En Garde


The Review’s Review

Umar Rashid, F Anon Is Me (Fanonisme as an answer to the scourge of colonialism) However, sometimes it is difficult to get to the ringleaders atop the pyramid and one must be satisfied by dispatching proxies. Ultimately, a wasted effort. Or, red woman on a horse, 2021. Acrylic and spray paint on canvas. 72 x 72 x 1 1/2 inches. Photo: Josh Schaedel

For the past few months, I’ve been avoiding museums. Even the smallest among them overwhelms me, a side effect, I assume, of the simultaneous overstimulation and sensory deprivation of life (my life) during the pandemic. It’s not their fault, really, and galleries are hardly the solution, but when I visited En Garde / On God, Umar Rashid’s first solo show at Blum & Poe in Los Angeles earlier this week, I felt the exhibition to be a kind of relief. In a series of large-scale paintings (and one sculpture), Rashid meticulously documents artifacts belonging to the fictitious Frenglish Empire (1658–1880), a portmanteau ushered in by the consolidation of French and English colonial powers. Together, the works read as something of an oblique but determining taxonomy, like the consequential false memories of a bad dream. Missionaries take the form of conversion therapists, white Jesus and black Jesus share the same lowrider, and everyone seems as if they might be on the verge of losing their heads. The show is up until December 18, and images of Rashid’s older works, belonging to the same narrative, are archived online—Maya Binyam

I’m feeling like it’s been a while since this column has done something meta, so I’m recommending the UK magazine The Happy Reader as an excellent source for recommendations, both in their print issue’s Snippets column and their newsletter. From Denton Welch’s 1945 novel In Youth Is Pleasure to Stoicon (a convention for Stoics held annually in Toronto) to maxims overheard in Paris, reading their breezy appreciations is like skimming through a feed curated by your coolest friend’s algorithm. —Lauren Kane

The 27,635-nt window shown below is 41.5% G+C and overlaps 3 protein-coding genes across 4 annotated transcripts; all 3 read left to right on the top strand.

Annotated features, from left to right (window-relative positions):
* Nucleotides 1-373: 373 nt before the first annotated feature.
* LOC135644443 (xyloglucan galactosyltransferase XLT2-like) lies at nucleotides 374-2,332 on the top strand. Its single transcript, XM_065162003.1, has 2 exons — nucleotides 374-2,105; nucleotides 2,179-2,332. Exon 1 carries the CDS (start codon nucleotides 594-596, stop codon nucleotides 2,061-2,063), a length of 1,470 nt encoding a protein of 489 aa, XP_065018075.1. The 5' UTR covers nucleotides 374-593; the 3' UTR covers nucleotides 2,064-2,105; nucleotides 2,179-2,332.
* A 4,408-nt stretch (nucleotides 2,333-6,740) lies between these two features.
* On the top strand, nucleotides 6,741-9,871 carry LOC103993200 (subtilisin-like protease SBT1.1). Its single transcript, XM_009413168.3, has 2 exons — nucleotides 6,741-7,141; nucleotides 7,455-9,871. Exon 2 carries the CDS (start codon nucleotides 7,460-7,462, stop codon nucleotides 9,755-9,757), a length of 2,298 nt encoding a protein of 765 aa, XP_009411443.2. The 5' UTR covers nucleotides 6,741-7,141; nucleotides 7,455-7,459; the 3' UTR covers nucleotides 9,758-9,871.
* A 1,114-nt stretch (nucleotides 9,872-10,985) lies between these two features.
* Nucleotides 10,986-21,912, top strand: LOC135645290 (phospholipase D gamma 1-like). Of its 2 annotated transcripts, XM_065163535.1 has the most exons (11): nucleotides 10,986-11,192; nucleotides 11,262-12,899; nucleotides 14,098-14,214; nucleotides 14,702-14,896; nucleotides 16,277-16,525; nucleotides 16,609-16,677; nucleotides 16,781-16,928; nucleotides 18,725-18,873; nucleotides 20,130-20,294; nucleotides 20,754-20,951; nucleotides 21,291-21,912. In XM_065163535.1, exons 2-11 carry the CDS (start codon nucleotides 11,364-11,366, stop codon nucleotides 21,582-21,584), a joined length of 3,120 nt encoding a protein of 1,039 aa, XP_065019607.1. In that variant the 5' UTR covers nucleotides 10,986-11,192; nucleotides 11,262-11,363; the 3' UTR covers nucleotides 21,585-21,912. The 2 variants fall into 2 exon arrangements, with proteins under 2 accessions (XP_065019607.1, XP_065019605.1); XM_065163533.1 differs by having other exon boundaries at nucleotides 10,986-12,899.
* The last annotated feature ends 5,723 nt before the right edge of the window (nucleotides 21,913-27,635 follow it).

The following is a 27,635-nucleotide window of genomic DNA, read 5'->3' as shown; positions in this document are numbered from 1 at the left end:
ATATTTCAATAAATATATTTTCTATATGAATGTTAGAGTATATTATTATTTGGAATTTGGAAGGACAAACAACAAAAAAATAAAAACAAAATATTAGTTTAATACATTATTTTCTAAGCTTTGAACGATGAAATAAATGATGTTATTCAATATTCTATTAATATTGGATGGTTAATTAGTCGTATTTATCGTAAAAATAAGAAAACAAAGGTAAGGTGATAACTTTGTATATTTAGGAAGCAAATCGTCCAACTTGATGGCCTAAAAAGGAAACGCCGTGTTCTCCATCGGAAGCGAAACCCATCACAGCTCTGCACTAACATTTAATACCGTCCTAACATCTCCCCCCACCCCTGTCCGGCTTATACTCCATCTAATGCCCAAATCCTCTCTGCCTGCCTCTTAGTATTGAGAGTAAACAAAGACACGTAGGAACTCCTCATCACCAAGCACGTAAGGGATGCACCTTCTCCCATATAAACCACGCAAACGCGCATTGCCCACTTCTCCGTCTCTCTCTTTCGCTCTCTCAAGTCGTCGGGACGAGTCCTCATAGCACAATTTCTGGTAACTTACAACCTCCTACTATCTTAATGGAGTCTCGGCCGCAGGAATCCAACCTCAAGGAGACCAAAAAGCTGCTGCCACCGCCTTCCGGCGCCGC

The guitarist and living jazz legend Pat Metheny is a sort of guilty pleasure of mine, like listening to Rush—both are sometimes a bit too cheesy for their, and my, own good. But when the mood’s right, nothing else will work. I’ve been swooning a bit over Metheny’s latest, Side-Eye NYC (V1.IV), a live trio recording featuring the keyboardist James Francies (who seems to have twenty hands and at least as many keyboards at his disposal) and the drummer Marcus Gilmore, one of my favorites. They tackle old and new Metheny songs, with synths and effect-heavy guitar washing over Gilmore’s crumbly rhythms. Nothing here will surprise Metheny fans, but that’s part of what makes this disc so delicious. —Craig Morgan Teicher

I recently visited the Met’s phenomenal Surrealism Beyond Borders exhibition, an in-depth look at the global impact of surrealism in the twentieth century. Works by the usual suspects—a painting by Leonora Carrington, a sculpture by Dali—are included, but so too are wide-ranging examples from artists active in South Korea, Iran, Greece, and more. My particular favorites include the U.S. poet and artist Ted Joans’s “outographs,” a series of ghostly-looking photos with the subjects’ faces cut out; photographs of members of the Cairo surrealist collective al-Fann wa-I-Hurriya (Art et Liberté) by the Egyptian artist Georges Henein; manifestos from the Montreal-based Les Automatistes; and the 1954 Colombian film The Blue Lobster, featuring contributions from a young Gabriel García Márquez. With a firm emphasis on the politically revolutionary potential of surrealism and its various outgrowths, it’s a thought-provoking, creatively invigorating way to spend an afternoon. —Rhian Sasseen